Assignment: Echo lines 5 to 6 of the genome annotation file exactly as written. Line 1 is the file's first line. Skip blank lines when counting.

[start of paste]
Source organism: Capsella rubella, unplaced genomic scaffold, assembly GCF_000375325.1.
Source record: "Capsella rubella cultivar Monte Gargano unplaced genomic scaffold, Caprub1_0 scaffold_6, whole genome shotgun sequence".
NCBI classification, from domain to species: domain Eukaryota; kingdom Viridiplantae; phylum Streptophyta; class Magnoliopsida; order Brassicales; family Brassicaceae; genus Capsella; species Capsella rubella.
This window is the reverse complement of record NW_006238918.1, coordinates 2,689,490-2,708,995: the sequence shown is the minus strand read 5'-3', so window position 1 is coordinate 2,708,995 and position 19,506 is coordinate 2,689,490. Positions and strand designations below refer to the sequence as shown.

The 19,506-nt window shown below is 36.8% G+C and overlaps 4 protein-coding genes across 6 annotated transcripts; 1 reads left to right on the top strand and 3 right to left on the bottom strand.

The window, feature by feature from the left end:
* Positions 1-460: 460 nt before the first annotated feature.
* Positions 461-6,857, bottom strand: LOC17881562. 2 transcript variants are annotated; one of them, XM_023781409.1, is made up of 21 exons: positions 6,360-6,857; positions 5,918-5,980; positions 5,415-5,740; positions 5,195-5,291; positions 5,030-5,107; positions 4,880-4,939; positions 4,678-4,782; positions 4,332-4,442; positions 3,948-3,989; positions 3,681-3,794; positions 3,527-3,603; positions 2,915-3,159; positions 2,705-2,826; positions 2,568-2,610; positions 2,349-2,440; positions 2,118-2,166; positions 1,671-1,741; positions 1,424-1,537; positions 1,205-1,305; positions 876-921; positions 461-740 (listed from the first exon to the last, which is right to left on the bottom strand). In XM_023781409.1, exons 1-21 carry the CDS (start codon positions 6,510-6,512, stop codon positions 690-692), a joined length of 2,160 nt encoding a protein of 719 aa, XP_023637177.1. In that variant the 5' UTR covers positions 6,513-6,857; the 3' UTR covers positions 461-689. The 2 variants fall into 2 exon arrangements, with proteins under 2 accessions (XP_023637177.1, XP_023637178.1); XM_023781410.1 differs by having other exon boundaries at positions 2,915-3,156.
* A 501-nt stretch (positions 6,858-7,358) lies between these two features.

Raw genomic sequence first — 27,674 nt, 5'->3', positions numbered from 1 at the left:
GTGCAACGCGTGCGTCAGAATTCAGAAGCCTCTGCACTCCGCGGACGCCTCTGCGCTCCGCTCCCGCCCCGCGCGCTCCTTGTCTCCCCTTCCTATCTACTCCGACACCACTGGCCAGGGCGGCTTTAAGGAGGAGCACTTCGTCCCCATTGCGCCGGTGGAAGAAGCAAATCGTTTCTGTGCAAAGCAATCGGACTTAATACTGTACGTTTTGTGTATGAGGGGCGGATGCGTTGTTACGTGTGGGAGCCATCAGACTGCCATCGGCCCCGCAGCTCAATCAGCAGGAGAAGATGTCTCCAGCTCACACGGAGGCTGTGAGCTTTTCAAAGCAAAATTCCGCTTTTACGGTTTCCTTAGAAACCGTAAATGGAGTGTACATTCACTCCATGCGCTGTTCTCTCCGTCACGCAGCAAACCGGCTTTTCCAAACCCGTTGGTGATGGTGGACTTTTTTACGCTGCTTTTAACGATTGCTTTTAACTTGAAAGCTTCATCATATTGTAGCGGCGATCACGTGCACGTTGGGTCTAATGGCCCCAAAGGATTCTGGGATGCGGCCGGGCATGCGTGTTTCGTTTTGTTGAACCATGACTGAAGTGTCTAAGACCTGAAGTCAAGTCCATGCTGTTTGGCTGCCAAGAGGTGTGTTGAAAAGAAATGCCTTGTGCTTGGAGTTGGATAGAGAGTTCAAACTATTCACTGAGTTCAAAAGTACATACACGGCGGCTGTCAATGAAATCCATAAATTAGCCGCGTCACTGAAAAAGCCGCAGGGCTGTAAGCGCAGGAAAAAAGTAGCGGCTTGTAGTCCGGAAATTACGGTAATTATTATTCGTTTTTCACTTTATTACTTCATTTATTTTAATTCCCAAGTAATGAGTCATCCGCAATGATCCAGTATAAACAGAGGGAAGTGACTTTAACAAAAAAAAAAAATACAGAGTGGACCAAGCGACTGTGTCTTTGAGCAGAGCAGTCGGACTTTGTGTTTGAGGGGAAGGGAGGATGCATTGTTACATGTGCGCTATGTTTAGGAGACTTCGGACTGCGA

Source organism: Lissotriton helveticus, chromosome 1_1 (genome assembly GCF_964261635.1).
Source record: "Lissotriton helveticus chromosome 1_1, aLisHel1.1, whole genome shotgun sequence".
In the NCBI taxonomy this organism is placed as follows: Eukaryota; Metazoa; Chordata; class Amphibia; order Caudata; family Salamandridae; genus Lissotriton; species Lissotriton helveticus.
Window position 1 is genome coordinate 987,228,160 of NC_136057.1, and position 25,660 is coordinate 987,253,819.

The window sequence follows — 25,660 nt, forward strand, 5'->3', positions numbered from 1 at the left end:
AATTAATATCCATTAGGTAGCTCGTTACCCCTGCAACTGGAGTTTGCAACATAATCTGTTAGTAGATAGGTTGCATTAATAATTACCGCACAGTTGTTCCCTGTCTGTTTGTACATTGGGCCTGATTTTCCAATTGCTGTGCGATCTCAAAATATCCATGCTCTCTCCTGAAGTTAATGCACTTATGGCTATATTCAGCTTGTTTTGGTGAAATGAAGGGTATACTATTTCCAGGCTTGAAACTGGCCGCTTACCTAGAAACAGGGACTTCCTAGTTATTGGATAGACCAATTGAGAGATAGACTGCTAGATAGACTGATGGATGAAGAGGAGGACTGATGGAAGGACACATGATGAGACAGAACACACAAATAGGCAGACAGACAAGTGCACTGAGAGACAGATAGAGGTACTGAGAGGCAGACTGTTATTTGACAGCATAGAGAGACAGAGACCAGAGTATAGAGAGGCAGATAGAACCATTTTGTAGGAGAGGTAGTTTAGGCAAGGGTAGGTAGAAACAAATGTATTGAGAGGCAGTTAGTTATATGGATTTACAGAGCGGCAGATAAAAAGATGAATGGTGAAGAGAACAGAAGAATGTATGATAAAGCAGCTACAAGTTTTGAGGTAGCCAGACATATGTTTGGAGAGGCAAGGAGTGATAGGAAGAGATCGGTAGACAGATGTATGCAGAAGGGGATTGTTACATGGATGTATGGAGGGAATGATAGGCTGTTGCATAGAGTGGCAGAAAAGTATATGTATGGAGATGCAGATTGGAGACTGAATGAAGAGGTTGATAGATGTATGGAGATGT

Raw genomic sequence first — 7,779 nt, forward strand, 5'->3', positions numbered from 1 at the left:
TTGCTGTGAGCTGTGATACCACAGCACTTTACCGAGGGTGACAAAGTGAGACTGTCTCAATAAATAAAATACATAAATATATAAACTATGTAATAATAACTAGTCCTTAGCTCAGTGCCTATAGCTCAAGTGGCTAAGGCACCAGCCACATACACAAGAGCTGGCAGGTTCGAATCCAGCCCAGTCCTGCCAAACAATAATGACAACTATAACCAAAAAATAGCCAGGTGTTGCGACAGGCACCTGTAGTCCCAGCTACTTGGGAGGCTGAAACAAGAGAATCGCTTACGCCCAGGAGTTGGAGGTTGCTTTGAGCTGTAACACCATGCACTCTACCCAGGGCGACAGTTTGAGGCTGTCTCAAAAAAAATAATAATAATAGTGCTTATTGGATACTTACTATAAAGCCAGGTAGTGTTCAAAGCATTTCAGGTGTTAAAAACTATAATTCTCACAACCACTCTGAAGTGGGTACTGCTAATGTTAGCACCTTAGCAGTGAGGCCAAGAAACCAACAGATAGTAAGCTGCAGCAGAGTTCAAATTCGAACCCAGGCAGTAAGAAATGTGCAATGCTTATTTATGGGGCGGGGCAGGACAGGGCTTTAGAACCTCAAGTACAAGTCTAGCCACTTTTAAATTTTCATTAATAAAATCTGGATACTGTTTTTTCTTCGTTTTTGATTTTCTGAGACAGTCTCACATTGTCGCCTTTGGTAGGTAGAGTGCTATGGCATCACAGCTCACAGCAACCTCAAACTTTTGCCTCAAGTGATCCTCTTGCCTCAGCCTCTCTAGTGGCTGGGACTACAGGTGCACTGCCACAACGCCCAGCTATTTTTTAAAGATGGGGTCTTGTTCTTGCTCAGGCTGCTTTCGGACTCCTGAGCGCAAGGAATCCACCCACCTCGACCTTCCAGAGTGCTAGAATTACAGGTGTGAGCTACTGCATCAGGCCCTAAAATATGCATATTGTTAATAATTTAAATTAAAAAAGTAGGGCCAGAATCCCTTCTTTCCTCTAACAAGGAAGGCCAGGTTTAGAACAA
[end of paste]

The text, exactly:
The 19,506-nt window shown below is 36.8% G+C and overlaps 4 protein-coding genes across 6 annotated transcripts; 1 reads left to right on the top strand and 3 right to left on the bottom strand.

The window, feature by feature from the left end: